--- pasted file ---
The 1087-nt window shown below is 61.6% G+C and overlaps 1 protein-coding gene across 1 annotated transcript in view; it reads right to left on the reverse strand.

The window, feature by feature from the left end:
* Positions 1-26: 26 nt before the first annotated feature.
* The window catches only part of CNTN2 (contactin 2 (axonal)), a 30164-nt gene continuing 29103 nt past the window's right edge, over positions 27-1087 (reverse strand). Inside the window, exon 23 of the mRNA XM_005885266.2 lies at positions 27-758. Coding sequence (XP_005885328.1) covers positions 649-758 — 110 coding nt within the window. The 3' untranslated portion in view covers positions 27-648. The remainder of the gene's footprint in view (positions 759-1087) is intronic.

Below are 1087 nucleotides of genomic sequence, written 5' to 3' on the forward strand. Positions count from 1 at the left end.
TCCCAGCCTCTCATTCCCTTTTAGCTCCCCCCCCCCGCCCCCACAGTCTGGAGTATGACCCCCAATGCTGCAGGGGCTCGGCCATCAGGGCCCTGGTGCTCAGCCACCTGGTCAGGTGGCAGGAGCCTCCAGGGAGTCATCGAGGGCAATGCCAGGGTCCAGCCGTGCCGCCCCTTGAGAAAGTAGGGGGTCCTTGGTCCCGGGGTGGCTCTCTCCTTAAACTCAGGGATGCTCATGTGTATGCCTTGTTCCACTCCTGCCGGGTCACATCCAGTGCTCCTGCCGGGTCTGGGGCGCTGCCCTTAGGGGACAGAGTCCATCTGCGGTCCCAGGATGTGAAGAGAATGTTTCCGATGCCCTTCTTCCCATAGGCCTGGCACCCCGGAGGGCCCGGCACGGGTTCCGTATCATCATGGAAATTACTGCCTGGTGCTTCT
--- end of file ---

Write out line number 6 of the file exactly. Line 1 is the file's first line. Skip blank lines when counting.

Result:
TCCCAGCCTCTCATTCCCTTTTAGCTCCCCCCCCCCGCCCCCACAGTCTGGAGTATGACCCCCAATGCTGCAGGGGCTCGGCCATCAGGGCCCTGGTGCTCAGCCACCTGGTCAGGTGGCAGGAGCCTCCAGGGAGTCATCGAGGGCAATGCCAGGGTCCAGCCGTGCCGCCCCTTGAGAAAGTAGGGGGTCCTTGGTCCCGGGGTGGCTCTCTCCTTAAACTCAGGGATGCTCATGTGTATGCCTTGTTCCACTCCTGCCGGGTCACATCCAGTGCTCCTGCCGGGTCTGGGGCGCTGCCCTTAGGGGACAGAGTCCATCTGCGGTCCCAGGATGTGAAGAGAATGTTTCCGATGCCCTTCTTCCCATAGGCCTGGCACCCCGGAGGGCCCGGCACGGGTTCCGTATCATCATGGAAATTACTGCCTGGTGCTTCT